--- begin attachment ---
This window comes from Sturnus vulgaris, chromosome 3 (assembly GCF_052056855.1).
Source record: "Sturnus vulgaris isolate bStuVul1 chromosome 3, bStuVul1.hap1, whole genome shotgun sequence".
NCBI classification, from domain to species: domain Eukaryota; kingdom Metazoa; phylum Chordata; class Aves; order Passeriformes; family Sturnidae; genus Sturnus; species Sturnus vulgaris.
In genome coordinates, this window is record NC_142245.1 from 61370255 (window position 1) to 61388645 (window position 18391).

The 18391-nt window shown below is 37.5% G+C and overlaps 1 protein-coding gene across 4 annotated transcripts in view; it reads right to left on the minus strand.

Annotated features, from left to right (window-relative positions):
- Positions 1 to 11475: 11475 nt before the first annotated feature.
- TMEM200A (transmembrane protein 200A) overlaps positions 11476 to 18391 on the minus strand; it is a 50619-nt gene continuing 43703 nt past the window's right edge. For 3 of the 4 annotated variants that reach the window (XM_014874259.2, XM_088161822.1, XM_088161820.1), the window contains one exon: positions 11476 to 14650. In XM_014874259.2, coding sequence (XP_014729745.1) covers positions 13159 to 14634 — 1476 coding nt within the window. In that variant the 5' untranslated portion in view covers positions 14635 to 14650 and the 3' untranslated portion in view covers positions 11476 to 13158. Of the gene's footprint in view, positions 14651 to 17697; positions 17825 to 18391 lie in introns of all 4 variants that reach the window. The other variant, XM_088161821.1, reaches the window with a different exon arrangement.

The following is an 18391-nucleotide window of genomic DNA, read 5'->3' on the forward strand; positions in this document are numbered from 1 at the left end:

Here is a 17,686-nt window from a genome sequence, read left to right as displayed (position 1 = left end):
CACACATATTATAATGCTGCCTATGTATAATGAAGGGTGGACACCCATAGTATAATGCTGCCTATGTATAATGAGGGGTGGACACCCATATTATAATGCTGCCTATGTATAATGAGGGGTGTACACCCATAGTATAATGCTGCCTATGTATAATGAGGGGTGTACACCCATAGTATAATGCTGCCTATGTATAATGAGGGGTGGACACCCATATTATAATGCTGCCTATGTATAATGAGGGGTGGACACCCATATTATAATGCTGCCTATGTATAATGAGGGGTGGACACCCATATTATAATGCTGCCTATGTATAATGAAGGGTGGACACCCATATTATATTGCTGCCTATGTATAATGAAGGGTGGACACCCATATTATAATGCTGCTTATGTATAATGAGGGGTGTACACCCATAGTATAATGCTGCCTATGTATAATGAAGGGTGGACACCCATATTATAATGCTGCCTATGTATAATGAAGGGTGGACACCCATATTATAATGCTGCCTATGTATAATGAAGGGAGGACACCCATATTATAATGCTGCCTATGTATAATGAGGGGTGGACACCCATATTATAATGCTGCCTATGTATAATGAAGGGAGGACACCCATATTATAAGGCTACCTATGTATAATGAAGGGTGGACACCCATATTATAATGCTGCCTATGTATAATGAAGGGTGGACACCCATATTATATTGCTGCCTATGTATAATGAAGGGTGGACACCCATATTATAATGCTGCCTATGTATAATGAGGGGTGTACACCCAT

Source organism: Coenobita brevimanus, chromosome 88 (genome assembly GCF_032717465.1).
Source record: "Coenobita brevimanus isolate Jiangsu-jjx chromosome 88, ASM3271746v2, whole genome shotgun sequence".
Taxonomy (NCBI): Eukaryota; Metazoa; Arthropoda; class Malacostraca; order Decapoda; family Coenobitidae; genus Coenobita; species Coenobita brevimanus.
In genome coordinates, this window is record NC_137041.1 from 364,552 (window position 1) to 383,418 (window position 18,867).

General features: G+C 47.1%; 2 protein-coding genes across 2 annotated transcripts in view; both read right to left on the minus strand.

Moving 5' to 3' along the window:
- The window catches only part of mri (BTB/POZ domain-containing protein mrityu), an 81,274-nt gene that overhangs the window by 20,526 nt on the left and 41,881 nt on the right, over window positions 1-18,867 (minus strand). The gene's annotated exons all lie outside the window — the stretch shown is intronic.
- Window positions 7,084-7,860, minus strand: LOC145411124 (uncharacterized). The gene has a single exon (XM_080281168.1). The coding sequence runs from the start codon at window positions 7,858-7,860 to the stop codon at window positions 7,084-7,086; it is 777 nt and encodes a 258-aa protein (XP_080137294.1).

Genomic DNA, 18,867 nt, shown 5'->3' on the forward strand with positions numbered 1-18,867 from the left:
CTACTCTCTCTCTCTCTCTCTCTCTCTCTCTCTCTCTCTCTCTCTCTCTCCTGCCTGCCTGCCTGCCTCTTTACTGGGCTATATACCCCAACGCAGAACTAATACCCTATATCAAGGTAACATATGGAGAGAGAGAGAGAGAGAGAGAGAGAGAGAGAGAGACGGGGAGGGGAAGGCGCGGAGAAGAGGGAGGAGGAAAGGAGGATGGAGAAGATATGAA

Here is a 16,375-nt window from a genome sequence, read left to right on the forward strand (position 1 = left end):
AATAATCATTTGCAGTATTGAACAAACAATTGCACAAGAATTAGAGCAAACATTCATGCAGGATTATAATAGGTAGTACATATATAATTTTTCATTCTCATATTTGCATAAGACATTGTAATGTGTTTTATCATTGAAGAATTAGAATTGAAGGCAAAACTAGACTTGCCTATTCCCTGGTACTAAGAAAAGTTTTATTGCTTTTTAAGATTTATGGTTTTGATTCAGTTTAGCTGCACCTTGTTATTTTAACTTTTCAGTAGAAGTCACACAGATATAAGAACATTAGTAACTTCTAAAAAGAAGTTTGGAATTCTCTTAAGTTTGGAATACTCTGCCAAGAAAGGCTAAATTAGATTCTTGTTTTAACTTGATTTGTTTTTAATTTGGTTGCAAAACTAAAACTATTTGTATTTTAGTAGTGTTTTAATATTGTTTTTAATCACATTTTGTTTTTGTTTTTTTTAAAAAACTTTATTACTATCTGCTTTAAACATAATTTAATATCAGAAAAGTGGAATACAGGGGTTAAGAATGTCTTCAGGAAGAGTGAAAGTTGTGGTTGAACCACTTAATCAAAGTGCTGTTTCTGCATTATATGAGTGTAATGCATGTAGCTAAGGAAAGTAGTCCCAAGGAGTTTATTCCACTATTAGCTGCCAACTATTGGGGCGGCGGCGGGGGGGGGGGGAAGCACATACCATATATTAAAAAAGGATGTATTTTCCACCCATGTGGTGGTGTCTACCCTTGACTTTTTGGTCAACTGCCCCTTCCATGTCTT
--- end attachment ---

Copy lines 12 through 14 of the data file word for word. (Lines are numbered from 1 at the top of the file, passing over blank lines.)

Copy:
Source organism: Coenobita brevimanus, chromosome 88 (genome assembly GCF_032717465.1).
Source record: "Coenobita brevimanus isolate Jiangsu-jjx chromosome 88, ASM3271746v2, whole genome shotgun sequence".
Taxonomy (NCBI): Eukaryota; Metazoa; Arthropoda; class Malacostraca; order Decapoda; family Coenobitidae; genus Coenobita; species Coenobita brevimanus.